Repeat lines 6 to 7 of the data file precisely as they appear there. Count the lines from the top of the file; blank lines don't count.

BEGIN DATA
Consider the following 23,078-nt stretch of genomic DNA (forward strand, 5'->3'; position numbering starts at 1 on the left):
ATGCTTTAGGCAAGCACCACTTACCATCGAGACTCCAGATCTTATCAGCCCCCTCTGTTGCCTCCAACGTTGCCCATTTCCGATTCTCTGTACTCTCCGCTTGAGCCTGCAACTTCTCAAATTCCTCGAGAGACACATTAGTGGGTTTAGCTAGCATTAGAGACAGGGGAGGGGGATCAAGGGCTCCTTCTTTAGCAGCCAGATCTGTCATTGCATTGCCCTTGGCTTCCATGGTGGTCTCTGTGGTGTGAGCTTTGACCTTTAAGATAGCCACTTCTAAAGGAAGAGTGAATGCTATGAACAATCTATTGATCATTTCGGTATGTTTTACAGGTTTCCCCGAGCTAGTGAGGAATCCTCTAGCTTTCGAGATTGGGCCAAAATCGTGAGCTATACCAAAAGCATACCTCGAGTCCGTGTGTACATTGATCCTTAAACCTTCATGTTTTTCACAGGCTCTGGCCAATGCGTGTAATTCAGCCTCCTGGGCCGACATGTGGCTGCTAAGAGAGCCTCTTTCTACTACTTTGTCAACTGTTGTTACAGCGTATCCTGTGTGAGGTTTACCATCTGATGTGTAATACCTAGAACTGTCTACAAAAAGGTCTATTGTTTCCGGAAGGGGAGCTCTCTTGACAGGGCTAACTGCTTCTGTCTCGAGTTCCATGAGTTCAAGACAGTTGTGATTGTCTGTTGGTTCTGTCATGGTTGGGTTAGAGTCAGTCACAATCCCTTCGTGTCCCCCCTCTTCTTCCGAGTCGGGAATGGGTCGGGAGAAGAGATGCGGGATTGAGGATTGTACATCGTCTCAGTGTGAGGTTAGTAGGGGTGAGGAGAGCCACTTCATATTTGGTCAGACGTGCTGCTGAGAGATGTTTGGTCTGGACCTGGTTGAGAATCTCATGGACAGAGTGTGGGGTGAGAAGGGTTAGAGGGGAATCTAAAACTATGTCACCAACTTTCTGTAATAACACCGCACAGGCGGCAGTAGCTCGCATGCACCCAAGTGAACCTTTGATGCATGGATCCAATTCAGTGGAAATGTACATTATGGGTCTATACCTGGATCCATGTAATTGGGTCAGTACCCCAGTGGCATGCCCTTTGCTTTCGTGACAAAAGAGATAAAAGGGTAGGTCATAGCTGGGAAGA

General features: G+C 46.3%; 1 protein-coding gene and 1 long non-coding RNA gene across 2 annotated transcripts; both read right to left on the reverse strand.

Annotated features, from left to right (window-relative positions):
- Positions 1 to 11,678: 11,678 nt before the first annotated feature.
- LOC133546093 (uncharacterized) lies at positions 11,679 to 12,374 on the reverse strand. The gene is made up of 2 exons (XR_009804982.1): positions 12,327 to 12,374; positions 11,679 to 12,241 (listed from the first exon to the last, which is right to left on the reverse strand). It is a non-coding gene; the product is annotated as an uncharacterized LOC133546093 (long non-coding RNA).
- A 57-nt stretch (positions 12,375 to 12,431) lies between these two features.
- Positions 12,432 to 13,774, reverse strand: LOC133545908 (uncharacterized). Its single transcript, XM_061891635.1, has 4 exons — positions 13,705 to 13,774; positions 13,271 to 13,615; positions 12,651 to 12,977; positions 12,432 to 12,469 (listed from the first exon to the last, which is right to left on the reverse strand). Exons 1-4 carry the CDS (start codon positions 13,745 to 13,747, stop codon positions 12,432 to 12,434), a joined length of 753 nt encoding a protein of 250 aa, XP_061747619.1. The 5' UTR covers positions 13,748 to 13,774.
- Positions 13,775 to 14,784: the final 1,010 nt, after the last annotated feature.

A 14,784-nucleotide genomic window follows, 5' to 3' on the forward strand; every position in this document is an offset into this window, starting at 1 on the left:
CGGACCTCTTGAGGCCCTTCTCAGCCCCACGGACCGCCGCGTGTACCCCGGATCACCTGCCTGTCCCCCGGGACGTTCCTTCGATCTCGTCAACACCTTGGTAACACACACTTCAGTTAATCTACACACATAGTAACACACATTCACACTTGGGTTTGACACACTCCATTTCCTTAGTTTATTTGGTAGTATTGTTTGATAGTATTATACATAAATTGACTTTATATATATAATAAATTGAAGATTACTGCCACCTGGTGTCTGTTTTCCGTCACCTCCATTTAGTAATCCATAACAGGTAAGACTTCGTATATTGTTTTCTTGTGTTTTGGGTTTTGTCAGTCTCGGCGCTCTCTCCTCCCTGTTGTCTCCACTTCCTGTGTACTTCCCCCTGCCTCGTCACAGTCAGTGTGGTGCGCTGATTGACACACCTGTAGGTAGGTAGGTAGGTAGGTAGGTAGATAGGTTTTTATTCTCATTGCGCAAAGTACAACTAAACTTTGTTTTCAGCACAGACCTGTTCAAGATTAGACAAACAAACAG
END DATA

- LOC133546093 (uncharacterized) lies at positions 11,679 to 12,374 on the reverse strand. The gene is made up of 2 exons (XR_009804982.1): positions 12,327 to 12,374; positions 11,679 to 12,241 (listed from the first exon to the last, which is right to left on the reverse strand). It is a non-coding gene; the product is annotated as an uncharacterized LOC133546093 (long non-coding RNA).
- A 57-nt stretch (positions 12,375 to 12,431) lies between these two features.